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Re: [mythsoc] The Silver Trumpet

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  • ERATRIANO@aol.com
    In a message dated 03/15/2001 1:25:56 PM Eastern Standard Time, daeron@bellsouth.net writes:
    Message 1 of 2 , Mar 23, 2001
      In a message dated 03/15/2001 1:25:56 PM Eastern Standard Time,
      daeron@... writes:

      << This, I
      recognized immediately, was a very different sort of book from Winnie the
      Pooh, Dr.
      Seuss, and Disney's adaptations of beast fables. Actually, it scared me a
      bit to be so strongly affected by a book. Eight year old kids aren't
      supposed to
      have such strong desires kindled in their little hearts. >>

      I have asked a friend to look for this book for me. Meanwhile, I have been
      chewing on the whole thing of how the books move us. LOTR moved me greatly,
      but I was 9 when I first read it. I remember riding my bike in gloomy
      circles after Gandalf fell into Moria. And a terrible crush on Strider. ggg

      Then I wondered about Gandalf's return, all dazzling and so on. I can't but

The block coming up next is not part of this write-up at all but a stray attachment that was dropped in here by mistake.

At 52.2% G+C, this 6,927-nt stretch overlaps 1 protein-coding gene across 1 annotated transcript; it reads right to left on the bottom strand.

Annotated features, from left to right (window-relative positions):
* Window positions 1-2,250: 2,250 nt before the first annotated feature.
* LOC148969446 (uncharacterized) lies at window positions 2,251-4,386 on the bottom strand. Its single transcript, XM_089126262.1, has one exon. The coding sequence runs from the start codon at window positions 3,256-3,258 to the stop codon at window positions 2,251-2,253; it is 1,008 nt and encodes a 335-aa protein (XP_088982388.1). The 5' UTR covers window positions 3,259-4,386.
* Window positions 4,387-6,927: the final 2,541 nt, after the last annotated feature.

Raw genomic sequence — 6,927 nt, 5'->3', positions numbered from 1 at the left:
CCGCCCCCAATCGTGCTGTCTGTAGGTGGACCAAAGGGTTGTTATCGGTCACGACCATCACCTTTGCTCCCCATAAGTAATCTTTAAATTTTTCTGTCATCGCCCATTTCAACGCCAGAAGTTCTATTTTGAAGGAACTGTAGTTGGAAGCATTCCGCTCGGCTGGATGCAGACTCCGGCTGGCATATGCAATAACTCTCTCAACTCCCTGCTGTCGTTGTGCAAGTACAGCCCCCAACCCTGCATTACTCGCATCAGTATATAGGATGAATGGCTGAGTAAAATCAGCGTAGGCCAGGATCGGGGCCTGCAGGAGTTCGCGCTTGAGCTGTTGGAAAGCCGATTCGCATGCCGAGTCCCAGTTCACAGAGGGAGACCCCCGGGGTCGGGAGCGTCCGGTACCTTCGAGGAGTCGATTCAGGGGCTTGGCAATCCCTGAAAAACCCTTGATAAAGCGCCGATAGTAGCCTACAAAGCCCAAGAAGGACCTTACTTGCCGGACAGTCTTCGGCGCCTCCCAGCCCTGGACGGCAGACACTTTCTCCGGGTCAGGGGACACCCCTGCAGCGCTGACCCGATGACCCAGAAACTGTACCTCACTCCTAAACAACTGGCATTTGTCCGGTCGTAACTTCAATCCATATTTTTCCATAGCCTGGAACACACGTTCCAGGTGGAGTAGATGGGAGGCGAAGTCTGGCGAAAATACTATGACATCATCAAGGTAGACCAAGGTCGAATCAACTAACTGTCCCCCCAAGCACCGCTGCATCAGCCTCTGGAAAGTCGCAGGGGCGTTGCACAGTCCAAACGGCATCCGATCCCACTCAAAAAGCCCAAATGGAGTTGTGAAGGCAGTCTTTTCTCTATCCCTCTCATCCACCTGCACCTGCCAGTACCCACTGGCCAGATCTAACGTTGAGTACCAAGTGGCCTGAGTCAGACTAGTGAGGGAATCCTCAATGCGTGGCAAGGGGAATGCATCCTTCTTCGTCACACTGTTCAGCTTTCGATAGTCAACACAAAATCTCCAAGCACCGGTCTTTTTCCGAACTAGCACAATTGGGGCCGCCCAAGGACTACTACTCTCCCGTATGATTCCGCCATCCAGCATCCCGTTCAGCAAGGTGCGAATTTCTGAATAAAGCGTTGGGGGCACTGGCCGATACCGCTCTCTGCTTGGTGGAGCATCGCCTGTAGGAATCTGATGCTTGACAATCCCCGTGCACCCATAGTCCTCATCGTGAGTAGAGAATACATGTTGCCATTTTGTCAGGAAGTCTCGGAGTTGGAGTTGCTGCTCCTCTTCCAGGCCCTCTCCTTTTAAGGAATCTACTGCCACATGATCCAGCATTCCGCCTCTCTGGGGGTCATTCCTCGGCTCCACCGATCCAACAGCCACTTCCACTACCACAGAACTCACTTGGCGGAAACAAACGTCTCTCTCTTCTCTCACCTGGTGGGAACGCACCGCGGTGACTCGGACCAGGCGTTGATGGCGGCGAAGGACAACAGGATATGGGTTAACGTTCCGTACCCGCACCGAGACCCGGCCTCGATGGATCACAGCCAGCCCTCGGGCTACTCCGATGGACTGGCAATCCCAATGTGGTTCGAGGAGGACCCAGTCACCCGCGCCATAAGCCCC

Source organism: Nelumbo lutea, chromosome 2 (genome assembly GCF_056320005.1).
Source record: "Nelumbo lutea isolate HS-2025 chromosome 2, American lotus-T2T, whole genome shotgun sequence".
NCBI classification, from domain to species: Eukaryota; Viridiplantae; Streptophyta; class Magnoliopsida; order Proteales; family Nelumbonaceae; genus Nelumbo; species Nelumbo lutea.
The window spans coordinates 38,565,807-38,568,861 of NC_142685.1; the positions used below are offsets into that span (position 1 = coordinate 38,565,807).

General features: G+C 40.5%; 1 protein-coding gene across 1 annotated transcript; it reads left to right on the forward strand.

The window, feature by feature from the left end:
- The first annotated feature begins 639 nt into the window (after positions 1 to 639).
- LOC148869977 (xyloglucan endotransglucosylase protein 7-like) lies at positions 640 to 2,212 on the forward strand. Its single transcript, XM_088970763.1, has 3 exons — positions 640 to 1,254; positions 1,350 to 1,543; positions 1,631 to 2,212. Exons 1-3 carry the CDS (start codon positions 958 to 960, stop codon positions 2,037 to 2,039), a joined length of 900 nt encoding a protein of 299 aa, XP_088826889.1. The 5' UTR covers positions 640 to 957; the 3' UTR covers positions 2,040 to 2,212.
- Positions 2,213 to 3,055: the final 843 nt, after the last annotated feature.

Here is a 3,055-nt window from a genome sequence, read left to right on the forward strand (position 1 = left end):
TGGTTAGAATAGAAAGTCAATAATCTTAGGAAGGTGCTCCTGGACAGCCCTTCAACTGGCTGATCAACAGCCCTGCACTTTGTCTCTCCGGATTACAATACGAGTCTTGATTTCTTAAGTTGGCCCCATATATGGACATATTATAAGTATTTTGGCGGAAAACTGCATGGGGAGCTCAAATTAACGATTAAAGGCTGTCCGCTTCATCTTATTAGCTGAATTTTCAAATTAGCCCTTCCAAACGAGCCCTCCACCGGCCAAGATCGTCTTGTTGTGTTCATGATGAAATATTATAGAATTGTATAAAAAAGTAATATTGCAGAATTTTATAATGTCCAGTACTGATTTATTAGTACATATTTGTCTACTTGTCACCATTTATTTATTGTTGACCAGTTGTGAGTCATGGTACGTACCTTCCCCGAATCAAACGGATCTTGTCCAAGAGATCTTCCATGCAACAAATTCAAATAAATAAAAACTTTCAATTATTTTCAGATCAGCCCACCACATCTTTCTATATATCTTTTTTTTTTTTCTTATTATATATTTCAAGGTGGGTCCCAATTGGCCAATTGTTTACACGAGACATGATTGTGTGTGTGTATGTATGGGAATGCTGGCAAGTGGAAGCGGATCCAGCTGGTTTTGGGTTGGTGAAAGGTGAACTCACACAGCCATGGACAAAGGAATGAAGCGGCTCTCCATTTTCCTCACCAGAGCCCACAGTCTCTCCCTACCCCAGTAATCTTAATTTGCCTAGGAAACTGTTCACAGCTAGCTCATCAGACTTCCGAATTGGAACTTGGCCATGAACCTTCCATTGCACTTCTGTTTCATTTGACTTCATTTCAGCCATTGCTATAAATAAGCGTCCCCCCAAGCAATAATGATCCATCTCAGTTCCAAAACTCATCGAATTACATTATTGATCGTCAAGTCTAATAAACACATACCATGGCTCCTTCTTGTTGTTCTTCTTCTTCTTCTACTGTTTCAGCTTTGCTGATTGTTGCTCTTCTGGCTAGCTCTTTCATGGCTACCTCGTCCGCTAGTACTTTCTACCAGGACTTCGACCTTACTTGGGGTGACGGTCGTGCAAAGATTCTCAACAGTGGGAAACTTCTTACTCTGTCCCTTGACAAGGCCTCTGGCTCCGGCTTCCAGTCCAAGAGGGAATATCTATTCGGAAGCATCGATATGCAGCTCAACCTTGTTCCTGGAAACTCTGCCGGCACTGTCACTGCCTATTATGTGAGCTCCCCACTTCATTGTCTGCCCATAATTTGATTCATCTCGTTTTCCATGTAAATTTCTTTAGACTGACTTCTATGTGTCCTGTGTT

resist comparing it to Christ's Resurrection, which is so obvious and
      probably done to death... but that's not my point anyway. I am more
      wondering how much people were moved by LOTR if they first read it as
      adults.. and whether we have periods when we are more "moveable." I know I
      was storm-tossed by Williams' writing and Especially the Arthuriad, oh my!
      But was that because I was 20?

      Someone quipped that if you write poetry at, I don't recall the age, say 20,
      you are young, and if you write poetry at 50, you are a poet. Something like
      that. I live in dread that history will record I was no writer but only a
      scribbling youth....

      What could I read today for the first time that people might consider
      equally, well, moving?

      I have my favorites in the attic, and others that I wonder if I even still
      have, but rereading isn't the test I'm looking for anyway.

      And pardon if my note is just as unclear as usual; I have a naughty
      3-year-old at my elbow. Please tell me there is reading time in the future
      again, when the kids are older... At least the 5 yo is next door.

      I got my first issues of Mythlore yesterday, including the Tolkien
      Commemorative issue. How that one plucked at the heartstrings... first I was
      looking at it, not seeing the theme, and thinking, OH this was from right
      after the Professor died! OMG, what a Time Machine!! Then I saw the

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